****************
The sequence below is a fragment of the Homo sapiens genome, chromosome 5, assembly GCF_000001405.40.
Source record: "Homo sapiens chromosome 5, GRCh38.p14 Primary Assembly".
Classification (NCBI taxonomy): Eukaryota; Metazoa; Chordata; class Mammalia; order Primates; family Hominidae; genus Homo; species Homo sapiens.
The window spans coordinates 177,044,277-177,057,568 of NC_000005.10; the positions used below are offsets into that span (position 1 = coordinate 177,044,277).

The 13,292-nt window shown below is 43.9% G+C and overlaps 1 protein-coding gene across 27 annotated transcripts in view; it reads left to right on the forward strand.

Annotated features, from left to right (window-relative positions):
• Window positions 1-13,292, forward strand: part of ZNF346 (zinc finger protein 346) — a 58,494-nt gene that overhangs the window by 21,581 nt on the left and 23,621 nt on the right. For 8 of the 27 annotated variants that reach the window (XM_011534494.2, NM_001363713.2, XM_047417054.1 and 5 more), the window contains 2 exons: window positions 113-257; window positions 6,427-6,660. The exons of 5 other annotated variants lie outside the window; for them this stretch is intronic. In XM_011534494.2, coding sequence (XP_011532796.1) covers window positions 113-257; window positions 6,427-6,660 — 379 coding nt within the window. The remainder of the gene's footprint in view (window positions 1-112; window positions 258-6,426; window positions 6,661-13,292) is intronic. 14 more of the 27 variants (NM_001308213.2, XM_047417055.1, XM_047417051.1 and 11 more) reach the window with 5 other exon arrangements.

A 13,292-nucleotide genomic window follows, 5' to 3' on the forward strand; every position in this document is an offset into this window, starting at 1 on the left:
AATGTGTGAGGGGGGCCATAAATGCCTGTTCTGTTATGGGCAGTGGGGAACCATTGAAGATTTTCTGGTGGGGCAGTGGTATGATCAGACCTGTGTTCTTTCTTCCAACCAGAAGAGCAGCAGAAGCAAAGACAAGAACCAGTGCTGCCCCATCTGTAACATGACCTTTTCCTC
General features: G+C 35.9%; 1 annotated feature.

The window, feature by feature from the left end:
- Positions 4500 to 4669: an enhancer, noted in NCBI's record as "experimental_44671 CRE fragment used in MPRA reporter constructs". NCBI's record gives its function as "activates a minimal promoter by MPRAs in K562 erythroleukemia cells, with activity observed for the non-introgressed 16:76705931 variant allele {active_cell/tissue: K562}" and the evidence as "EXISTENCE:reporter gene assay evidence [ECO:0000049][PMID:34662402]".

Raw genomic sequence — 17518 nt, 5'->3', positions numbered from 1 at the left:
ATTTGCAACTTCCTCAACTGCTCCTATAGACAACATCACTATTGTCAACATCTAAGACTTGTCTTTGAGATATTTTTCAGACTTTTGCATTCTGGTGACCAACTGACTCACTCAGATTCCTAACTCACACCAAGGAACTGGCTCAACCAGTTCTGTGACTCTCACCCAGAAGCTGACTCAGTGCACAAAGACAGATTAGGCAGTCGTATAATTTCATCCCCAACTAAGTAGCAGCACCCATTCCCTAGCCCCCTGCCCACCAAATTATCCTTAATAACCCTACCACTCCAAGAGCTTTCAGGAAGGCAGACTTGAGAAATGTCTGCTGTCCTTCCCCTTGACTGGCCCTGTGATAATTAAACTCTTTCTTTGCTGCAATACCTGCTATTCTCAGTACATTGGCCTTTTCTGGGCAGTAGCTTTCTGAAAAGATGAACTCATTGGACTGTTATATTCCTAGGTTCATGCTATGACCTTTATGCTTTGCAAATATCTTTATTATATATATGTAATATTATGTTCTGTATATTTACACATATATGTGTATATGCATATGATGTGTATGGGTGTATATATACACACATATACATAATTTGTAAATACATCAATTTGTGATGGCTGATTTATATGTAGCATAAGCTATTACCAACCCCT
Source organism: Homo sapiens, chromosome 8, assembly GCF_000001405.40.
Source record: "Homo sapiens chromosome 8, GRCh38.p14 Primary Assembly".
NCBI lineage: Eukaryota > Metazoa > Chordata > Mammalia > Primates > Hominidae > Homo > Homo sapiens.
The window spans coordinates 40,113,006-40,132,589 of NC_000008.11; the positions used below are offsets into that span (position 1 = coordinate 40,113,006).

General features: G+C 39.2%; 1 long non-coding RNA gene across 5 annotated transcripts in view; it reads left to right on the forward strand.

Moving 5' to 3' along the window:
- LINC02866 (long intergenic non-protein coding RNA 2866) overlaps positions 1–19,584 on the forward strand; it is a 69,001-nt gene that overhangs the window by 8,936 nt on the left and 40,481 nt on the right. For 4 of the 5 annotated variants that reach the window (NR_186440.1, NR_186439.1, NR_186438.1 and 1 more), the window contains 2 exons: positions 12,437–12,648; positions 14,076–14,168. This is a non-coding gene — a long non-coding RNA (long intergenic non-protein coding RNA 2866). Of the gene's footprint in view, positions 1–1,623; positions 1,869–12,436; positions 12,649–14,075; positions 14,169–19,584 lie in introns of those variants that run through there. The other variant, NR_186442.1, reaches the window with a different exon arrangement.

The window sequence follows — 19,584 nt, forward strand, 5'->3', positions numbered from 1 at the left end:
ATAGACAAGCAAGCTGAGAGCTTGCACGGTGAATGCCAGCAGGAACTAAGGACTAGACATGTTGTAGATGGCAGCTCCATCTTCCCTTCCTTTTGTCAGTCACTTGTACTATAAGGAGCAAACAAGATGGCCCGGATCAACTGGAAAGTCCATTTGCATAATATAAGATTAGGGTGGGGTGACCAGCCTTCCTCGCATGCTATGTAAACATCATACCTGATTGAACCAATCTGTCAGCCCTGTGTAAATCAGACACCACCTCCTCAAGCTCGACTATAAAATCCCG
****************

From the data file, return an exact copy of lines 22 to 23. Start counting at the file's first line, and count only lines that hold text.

The window sequence follows — 19,584 nt, forward strand, 5'->3', positions numbered from 1 at the left end:
ATAGACAAGCAAGCTGAGAGCTTGCACGGTGAATGCCAGCAGGAACTAAGGACTAGACATGTTGTAGATGGCAGCTCCATCTTCCCTTCCTTTTGTCAGTCACTTGTACTATAAGGAGCAAACAAGATGGCCCGGATCAACTGGAAAGTCCATTTGCATAATATAAGATTAGGGTGGGGTGACCAGCCTTCCTCGCATGCTATGTAAACATCATACCTGATTGAACCAATCTGTCAGCCCTGTGTAAATCAGACACCACCTCCTCAAGCTCGACTATAAAATCCCG